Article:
November 29, 2004
Well, dear friends, if Lloyd decides he wants shoofly pie for breakfast every day, I will provide with alacrity. While Lloyd was at the laundromat (where he goes every Sunday morning even though I know he'd rather be sleeping in), while a steady and petulant cold rain beat down on the neighborhood, I crawled out of bed and made this:
This was the first shoofly I'd made in about ten years, and it had a valuable lesson to teach me. This is a "wet-bottom" shoofly, similar to pudding cake, with a moist-yet-firm top and a sauce-like bottom. Like gingerbreads, shooflies vary greatly in texture from recipe to recipe: there are shooflies with wet, sticky fillings; there are shooflies with dry fillings, suitable for eating with your hands and dunking into coffee; there are probably dozens of variations in between. My stepgrandmother, who died when I was 13, was an ace baker and a fan of the dry shoofly. Hers is my reference point, as it was the first shoofly I'd ever tried. Hers also had a pronounced crumb topping, and a very subtle hint of molasses; I think she divided the sweetener between molasses and brown sugar. With any luck, I'll know for sure soon, as my folks went to visit my aunt, my stepdad's sister, this afternoon and my stepdad said he would ask my aunt if she still has the recipe. Dear friends, I have to get a handle on this compulsion to bake variations on a theme. I should be starting my Christmas cookies, or making a plan for my 2005 egg research, or reactivating my sourdough starters. What the world does not need is six different shooflies, straight from my oven.
On the other hand, maybe it does.
This particular pie, the one I made this morning, comes from The Pie and Pastry Bible by Rose Levy Beranbaum, who got the recipe from Pennsylvania food historian William Woys Weaver. Some shoofly recipes suggest replacing part of the molasses with brown sugar, to cut down on the molasses-y intensity, but this recipe goes in the other direction, actually boosting the dark acidity of the pie with a cup of coffee. (The recipe calls for 1 teaspoon of powdered espresso dissolved in 3/4 cup boiling water, but you can also use regular, strong coffee.) The pie itself is a doddle to prepare: roll out your crust (use the crust recipe of your choice, and really, if you are a fan of the storebought crust, then by all means, use it here), line your 9-inch pie plate, stick it in the fridge or the freezer to chill. While it is chilling, heat your oven to 425 degrees (Gas Mark 7 for those of you across the pond), move your oven rack to its lowest position, put a baking sheet on the rack and let the oven heat for 20 minutes. While the oven heats and the pastry chills, make your coffee and set it aside until it is warm (not boiling, not cold). Make a streusel with 1 1/4 cups flour (Rose specifies bleached all-purpose flour, but I used unbleached pastry flour instead; unbleached all-purpose would also probably work, although your pie might be a little denser), 1/2 cup sugar, 1/4 tsp. salt, 1 tsp. ground cinnamon, 1/2 tsp. ground nutmeg and 1 stick (4 oz.) butter. To make the streusel, combine the dry ingredients until well-blended, then cut in the butter with a pastry cutter, two butter knives or your fingertips (I like the fingertip method myself). Take the pie shell from the fridge or freezer and pour the streusel into the pie shell. Make sure the streusel is evenly distributed in the shell. Pour your coffee into a medium mixing bowl, add 1 tsp. baking soda, stir it in and add 3/4 cup unsulfured molasses (either "light" or "full-flavored" will work; since I don't believe in half-measures with this pie, I used the strong stuff). Pour the coffee and molasses mixture over the streusel. Some of the crumbs will sink; others will float to the surface. Put the pie on the preheated baking sheet in the oven and bake for 15 minutes; check the pie and cover the edges with a foil ring if it looks like they are getting too dark. Turn the oven down to 350 degrees (Gas Mark 4) and bake for an additional 30 minutes.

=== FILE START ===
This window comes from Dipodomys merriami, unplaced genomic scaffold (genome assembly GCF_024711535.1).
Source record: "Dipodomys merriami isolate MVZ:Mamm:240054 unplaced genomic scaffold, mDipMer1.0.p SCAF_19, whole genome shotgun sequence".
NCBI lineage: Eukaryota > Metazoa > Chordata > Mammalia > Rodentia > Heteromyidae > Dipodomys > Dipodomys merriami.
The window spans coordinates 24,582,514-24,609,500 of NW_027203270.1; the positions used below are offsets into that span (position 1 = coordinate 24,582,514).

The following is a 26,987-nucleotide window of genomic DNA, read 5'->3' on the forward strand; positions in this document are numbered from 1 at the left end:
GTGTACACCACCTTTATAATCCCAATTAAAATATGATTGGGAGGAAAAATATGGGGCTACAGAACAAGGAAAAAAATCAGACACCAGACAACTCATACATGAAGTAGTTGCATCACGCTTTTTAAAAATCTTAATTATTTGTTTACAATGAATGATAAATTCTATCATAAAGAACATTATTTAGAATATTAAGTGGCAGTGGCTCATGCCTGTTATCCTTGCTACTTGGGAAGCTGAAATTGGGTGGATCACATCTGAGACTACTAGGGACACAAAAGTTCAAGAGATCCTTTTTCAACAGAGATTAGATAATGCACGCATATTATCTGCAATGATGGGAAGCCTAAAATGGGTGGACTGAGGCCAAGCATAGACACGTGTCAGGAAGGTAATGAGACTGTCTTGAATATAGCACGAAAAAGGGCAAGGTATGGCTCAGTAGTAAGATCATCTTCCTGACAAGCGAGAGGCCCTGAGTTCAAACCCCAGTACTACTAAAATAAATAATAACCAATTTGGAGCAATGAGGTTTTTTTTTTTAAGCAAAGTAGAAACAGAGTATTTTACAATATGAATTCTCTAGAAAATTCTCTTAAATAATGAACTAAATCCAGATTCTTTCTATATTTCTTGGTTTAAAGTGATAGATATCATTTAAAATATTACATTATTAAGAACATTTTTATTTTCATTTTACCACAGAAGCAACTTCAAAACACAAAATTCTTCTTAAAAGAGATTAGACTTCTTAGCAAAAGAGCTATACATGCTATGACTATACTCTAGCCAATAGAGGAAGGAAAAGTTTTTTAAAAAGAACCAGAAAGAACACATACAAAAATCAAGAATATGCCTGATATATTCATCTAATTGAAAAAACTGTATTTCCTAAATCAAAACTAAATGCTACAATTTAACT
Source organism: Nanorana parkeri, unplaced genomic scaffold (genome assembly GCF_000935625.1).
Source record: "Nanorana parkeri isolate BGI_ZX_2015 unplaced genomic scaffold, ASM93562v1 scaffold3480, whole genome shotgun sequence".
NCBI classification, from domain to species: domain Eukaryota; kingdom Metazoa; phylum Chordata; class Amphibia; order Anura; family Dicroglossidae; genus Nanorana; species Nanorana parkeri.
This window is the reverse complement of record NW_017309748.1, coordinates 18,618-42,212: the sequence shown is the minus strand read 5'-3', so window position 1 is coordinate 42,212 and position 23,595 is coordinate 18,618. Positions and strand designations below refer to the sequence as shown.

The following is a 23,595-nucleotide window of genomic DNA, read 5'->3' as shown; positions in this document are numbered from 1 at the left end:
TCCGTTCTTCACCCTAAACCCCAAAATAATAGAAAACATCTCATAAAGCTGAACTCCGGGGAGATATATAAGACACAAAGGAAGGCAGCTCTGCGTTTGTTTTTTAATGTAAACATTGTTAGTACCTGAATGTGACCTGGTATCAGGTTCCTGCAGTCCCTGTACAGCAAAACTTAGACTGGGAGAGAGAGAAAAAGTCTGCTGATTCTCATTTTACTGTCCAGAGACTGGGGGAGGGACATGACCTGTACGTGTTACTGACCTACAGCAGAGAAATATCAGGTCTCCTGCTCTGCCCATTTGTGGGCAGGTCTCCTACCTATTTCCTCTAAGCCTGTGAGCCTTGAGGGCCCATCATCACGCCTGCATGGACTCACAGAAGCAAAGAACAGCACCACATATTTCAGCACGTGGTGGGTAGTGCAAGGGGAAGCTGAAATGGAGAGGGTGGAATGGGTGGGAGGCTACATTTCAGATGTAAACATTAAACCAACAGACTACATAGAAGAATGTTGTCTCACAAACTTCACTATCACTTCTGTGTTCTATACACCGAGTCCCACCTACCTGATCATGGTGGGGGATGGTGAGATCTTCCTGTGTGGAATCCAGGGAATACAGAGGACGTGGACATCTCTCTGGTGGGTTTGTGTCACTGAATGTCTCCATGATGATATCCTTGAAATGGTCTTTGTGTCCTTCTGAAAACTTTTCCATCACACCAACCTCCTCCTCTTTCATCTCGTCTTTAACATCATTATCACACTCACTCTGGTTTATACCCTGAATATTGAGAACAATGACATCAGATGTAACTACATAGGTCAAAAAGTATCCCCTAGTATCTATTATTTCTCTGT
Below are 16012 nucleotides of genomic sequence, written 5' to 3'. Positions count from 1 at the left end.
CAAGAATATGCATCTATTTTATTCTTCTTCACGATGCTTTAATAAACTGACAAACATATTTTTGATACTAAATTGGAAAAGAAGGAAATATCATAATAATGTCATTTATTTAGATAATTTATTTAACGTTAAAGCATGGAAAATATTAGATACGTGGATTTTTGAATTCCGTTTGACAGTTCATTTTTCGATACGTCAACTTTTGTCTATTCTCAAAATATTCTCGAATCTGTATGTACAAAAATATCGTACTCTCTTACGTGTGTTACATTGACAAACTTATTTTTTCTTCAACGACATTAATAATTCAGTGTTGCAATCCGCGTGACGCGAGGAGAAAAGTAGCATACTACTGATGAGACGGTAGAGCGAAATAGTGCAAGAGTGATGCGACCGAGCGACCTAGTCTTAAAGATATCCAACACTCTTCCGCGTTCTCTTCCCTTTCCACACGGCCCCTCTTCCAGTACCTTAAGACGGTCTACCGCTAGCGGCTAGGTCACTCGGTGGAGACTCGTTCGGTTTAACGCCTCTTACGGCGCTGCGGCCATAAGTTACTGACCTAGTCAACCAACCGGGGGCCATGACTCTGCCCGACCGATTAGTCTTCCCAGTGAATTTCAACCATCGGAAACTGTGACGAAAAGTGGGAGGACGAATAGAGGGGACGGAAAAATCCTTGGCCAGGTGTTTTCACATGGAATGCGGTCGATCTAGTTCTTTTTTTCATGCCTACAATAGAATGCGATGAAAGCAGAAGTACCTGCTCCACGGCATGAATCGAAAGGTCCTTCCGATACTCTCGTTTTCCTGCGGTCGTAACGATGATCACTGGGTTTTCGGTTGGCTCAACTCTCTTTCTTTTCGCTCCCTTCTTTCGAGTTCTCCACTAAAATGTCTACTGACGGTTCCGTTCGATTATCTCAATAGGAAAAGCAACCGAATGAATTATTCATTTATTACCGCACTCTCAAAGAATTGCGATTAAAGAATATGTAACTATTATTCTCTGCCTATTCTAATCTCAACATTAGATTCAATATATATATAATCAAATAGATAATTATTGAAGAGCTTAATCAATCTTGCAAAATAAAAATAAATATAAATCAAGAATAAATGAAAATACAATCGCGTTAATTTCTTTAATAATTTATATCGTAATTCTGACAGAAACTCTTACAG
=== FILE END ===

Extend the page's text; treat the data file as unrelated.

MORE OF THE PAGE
As with all pies, it is best not to eat this right out of the oven, but unlike fruit pies or custard pies, you don't have to let this one cool down all the way before you eat it. You can eat this while it's still warm. In fact, I would urge you to go bake this pie as soon as possible, just so you can eat it, warm, for breakfast.
November 27, 2004
I know what you're thinking: What, no Thanksgiving postmortem? No minute-by-minute analysis of the 500-degree turkey roast? Did you even *make* a turkey dinner, or is it all just elaborate subterfuge?